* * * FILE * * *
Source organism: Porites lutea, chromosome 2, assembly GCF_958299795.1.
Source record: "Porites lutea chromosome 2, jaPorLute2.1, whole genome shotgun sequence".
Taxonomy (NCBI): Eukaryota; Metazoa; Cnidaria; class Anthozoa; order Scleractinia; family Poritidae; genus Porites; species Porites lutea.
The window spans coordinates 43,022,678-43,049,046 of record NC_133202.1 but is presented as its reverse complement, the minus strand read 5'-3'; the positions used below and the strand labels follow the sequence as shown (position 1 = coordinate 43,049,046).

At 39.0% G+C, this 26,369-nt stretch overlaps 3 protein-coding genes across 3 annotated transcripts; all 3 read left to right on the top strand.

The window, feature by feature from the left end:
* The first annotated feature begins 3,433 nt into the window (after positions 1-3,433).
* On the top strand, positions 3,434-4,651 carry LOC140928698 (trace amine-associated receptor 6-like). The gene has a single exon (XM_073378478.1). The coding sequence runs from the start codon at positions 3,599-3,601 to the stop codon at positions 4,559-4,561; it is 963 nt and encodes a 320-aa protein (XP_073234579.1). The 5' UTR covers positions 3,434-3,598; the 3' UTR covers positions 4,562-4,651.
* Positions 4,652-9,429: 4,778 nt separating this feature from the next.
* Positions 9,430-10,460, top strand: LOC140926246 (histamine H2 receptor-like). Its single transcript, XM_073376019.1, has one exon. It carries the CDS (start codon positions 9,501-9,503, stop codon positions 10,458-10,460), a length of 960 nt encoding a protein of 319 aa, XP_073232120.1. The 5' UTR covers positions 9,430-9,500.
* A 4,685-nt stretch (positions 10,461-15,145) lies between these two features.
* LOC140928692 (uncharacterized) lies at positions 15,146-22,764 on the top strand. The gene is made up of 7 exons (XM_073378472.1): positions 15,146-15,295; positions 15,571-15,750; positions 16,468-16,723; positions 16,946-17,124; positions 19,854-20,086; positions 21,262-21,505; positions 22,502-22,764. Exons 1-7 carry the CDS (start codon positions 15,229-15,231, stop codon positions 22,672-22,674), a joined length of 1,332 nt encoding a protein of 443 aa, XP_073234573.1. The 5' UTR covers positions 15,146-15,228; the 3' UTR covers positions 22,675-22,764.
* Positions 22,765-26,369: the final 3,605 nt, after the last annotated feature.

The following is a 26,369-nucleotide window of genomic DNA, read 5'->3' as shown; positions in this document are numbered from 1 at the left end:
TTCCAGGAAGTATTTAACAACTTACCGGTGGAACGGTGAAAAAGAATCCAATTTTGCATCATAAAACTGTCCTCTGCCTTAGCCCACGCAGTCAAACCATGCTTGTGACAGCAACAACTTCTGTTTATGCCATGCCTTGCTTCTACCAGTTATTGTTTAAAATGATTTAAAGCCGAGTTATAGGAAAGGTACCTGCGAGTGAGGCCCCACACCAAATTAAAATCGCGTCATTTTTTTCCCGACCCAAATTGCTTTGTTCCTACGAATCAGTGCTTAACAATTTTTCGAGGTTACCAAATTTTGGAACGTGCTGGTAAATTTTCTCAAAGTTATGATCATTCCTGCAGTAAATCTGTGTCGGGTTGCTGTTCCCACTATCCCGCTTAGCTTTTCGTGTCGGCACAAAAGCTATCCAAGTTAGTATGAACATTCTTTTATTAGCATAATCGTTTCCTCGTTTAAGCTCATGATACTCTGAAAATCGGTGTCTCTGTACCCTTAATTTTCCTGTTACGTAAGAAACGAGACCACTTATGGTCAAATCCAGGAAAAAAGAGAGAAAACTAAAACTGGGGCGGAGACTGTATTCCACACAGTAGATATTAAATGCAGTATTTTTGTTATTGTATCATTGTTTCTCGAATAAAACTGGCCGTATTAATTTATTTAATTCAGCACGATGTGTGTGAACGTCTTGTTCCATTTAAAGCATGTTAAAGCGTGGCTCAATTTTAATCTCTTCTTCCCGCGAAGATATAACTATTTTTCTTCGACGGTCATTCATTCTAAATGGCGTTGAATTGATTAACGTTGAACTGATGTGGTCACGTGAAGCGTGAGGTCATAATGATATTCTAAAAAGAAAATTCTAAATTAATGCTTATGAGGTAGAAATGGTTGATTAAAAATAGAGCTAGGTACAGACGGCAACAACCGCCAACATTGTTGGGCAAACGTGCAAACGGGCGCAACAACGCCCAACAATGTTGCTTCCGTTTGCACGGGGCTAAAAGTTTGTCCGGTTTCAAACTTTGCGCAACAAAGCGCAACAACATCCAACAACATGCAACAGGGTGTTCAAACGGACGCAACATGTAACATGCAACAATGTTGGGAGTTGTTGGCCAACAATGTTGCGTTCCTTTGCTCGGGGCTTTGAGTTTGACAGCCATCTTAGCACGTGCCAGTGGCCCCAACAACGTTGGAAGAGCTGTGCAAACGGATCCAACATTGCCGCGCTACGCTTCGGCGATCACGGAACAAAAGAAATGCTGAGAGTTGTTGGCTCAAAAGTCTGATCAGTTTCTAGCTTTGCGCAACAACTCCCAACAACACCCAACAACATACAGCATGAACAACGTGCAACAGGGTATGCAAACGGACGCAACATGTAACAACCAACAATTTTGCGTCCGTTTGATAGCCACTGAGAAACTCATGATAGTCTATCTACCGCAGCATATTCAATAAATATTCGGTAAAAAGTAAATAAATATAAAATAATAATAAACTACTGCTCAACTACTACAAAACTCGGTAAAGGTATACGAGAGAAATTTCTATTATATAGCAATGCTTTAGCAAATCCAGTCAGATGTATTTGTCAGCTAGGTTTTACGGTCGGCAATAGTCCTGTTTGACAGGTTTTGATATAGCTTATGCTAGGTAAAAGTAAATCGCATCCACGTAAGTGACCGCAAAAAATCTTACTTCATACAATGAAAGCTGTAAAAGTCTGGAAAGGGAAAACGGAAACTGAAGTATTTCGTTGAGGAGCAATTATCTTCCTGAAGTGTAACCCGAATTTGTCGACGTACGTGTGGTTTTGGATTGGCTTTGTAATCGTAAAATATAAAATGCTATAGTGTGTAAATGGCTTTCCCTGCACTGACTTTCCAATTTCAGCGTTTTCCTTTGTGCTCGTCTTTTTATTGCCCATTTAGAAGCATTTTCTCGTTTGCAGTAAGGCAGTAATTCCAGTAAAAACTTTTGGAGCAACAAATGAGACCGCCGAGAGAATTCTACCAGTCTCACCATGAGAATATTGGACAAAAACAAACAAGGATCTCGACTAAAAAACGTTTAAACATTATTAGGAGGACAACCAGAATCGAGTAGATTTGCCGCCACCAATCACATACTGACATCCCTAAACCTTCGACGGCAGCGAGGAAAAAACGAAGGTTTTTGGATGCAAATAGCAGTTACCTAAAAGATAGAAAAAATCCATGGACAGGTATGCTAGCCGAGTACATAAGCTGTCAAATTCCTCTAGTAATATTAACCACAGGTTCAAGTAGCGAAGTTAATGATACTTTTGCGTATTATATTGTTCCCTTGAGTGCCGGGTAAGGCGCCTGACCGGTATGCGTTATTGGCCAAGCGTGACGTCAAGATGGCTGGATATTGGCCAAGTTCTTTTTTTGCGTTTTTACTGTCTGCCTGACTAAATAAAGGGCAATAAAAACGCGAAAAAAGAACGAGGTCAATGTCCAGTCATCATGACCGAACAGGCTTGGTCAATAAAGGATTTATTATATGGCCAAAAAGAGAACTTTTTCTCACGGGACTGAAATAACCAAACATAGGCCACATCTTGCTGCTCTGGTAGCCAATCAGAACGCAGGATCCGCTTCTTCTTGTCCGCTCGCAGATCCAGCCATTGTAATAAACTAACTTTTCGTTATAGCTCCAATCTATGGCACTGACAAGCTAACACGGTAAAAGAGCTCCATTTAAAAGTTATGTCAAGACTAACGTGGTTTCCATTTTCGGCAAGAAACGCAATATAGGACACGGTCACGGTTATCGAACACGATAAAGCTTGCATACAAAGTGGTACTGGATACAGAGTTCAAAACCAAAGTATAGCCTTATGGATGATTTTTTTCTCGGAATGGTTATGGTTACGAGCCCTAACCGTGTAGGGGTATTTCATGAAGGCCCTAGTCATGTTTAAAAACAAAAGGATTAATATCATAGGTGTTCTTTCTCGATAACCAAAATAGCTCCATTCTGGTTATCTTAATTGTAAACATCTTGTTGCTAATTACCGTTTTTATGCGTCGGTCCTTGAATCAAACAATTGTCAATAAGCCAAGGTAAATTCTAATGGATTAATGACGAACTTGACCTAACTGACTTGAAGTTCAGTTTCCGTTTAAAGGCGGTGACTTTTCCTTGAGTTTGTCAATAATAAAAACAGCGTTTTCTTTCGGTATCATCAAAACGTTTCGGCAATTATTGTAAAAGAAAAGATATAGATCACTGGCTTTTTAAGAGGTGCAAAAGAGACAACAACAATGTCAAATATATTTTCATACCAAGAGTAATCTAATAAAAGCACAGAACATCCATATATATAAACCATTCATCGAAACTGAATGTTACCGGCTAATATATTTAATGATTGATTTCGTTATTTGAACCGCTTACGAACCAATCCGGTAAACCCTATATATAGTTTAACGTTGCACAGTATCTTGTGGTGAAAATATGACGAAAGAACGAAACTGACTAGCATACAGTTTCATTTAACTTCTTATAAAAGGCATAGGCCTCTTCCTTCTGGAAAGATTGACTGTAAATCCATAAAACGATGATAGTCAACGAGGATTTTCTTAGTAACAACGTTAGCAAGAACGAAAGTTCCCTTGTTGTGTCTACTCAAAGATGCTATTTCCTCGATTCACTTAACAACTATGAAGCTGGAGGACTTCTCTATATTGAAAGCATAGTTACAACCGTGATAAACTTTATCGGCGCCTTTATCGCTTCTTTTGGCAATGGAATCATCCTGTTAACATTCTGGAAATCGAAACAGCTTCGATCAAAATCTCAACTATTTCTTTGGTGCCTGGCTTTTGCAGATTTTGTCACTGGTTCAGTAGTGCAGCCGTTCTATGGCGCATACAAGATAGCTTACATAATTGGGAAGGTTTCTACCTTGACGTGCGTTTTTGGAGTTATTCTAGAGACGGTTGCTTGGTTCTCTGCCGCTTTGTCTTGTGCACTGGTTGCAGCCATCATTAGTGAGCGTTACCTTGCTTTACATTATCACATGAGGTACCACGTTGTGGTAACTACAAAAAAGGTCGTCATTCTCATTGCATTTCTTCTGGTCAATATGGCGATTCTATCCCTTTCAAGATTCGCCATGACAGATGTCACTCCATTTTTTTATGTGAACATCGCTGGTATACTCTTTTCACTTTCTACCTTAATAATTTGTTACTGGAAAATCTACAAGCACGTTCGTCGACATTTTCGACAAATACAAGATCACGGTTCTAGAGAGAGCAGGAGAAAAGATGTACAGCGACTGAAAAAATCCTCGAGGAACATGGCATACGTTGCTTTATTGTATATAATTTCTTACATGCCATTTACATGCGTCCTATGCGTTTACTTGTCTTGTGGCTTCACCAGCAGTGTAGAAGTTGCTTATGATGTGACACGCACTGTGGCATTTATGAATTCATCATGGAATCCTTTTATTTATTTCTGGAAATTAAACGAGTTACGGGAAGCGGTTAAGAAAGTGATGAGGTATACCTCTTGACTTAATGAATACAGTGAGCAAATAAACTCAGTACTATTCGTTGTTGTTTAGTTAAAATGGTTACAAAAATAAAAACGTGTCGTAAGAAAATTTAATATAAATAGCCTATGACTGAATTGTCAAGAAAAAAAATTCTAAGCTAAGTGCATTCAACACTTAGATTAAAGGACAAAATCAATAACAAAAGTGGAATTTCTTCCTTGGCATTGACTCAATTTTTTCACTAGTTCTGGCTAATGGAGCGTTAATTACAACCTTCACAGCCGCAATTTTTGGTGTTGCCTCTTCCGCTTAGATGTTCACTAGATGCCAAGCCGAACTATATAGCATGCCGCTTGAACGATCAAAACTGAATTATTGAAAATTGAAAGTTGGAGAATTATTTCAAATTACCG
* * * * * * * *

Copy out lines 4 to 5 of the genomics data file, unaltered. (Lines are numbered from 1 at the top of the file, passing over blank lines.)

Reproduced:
The window spans coordinates 43,022,678-43,049,046 of record NC_133202.1 but is presented as its reverse complement, the minus strand read 5'-3'; the positions used below and the strand labels follow the sequence as shown (position 1 = coordinate 43,049,046).

At 39.0% G+C, this 26,369-nt stretch overlaps 3 protein-coding genes across 3 annotated transcripts; all 3 read left to right on the top strand.